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Aeneas Ęsop ancient animals appear Aristotle artsul aster Bathos beauty behold Ben Johnson Black and White cafus CHAP character Colours common Cornelius Crambe creatures Critics Dedication Eclogues Epic Poem epithets excellent expression eyes fable faid fame Figures Garden Genius Genius's give Gods happy Harold Harefoot head Hero Hesiod himfelf Hippomedon Homer honour Iliad images imitation invention justice kind Lady Laureate learned lise Lord manner master modern nature nerally never observed once parish particular passion Pastoral persection persons Philips hath plain Poet Poet Laureate poetical poetry praise Princes Prosund publick pyed Horses quam quoth reader Scriblerus simplicity sirst Snipsnap sort speeches spirit style surprize surther taken Tampion thee Theocritus thing thor thou thought thro tion Tivo tlje translation Tydeus unto verse Virgil Virtues whole words writers
Page 282 - Homer was the greater genius ; Virgil, the better artist. In one we most admire the man ; in the other, the work. Homer hurries and transports us with a commanding impetuosity; Virgil leads us with an attractive majesty...
Page 202 - Jerusalem with iniquity: the heads thereof judge for reward, and the priests thereof teach for hire, and the prophets thereof divine for money: yet will they lean upon the Lord, and say, "Is not the Lord among us? none evil can come upon us.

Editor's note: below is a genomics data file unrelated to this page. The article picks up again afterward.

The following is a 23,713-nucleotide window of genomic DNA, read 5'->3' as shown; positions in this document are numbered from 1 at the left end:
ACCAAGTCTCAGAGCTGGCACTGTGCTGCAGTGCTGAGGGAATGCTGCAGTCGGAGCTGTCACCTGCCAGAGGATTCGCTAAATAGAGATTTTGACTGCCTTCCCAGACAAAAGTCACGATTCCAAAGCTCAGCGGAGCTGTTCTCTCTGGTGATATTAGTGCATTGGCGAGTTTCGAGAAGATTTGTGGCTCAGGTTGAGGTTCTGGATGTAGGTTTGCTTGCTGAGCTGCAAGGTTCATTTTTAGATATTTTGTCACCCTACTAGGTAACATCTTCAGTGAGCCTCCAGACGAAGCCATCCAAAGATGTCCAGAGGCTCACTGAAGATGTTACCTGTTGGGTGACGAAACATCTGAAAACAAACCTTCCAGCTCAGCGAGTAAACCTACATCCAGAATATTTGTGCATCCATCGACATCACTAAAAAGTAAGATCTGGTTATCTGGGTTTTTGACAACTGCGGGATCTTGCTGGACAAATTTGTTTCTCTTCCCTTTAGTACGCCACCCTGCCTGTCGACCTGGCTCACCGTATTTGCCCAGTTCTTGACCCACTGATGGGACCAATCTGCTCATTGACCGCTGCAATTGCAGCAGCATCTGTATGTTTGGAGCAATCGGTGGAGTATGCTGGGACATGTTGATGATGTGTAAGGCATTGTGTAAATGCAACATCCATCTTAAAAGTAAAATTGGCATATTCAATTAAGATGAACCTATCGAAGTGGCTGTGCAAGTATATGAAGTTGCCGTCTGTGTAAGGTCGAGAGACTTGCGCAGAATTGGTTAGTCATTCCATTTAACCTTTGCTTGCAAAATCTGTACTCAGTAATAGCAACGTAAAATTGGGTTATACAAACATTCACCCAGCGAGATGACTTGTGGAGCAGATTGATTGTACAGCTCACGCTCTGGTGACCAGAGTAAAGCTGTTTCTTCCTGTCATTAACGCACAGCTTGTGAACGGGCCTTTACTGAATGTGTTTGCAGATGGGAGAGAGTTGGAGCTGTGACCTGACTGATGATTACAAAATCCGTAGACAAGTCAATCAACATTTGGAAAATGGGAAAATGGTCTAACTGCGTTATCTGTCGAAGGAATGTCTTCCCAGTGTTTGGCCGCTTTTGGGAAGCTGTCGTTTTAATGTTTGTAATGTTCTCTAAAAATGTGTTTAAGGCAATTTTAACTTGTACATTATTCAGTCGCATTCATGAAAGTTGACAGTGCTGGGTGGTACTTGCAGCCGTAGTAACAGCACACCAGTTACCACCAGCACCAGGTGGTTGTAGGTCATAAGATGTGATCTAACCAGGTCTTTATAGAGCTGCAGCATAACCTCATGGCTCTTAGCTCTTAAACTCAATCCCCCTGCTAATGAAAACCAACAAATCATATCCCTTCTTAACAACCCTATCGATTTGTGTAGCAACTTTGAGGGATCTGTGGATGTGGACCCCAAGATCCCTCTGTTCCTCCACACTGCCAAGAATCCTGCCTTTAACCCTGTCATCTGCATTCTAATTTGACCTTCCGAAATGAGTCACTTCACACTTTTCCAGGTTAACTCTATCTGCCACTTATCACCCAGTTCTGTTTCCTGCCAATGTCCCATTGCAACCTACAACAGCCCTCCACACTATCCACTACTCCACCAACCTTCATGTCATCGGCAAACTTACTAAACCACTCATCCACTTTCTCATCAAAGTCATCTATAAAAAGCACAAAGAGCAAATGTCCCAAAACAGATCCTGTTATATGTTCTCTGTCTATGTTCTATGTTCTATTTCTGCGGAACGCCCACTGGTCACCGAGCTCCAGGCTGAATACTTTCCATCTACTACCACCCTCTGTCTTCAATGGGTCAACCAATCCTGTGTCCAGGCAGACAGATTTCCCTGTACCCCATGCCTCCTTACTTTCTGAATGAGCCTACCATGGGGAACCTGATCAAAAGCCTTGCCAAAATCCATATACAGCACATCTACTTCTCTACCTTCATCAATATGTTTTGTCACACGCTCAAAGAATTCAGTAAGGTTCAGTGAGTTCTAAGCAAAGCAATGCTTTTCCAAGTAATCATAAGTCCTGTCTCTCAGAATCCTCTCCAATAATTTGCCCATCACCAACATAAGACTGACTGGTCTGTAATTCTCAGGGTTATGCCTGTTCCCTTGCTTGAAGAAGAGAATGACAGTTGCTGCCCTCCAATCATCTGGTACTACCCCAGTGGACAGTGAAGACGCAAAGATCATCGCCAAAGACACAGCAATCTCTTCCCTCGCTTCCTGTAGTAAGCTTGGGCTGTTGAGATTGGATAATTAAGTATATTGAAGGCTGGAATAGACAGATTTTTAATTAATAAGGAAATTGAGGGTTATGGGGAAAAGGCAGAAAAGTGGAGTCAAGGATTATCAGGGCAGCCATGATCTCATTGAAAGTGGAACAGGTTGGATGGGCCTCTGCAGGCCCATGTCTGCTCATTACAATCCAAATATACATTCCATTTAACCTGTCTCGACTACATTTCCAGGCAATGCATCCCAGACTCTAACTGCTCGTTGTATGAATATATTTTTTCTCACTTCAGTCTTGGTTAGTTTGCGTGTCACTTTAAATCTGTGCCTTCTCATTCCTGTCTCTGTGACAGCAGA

Page 316 - Spenser, whom he will not allow to be great enough to be ranked with him; and challenges the names of Sophocles, Euripides, and...
Page 164 - To make an Episode. Take any remaining adventure of your former collection in which you could no way involve your hero, or any unfortunate accident that was too good to be thrown away, and it will be of use applied to any other person, who may be lost and evaporate in the course of the work without the least damage to the composition.
Page 309 - The audience was generally composed of the meaner sort of people; and therefore the images of life were to be drawn from those of their own rank. Accordingly we find that not our author's only but almost all the old comedies have their scene among tradesmen and mechanics; and even their historical plays strictly follow the common old stories or vulgar traditions of that kind of people.
Page 306 - ... him. His characters are so much nature herself, that it is a sort of injury to call them by so distant a name as copies of her. Those of other poets have a constant resemblance, which...
Page 273 - ... and after all the various changes of times and religions, his gods continue to this day the gods of poetry.
Page 288 - OdyfTes above the yEneis : as that the. hero is a wifer man ; and the action of the one more beneficial to his country than that of the other : or...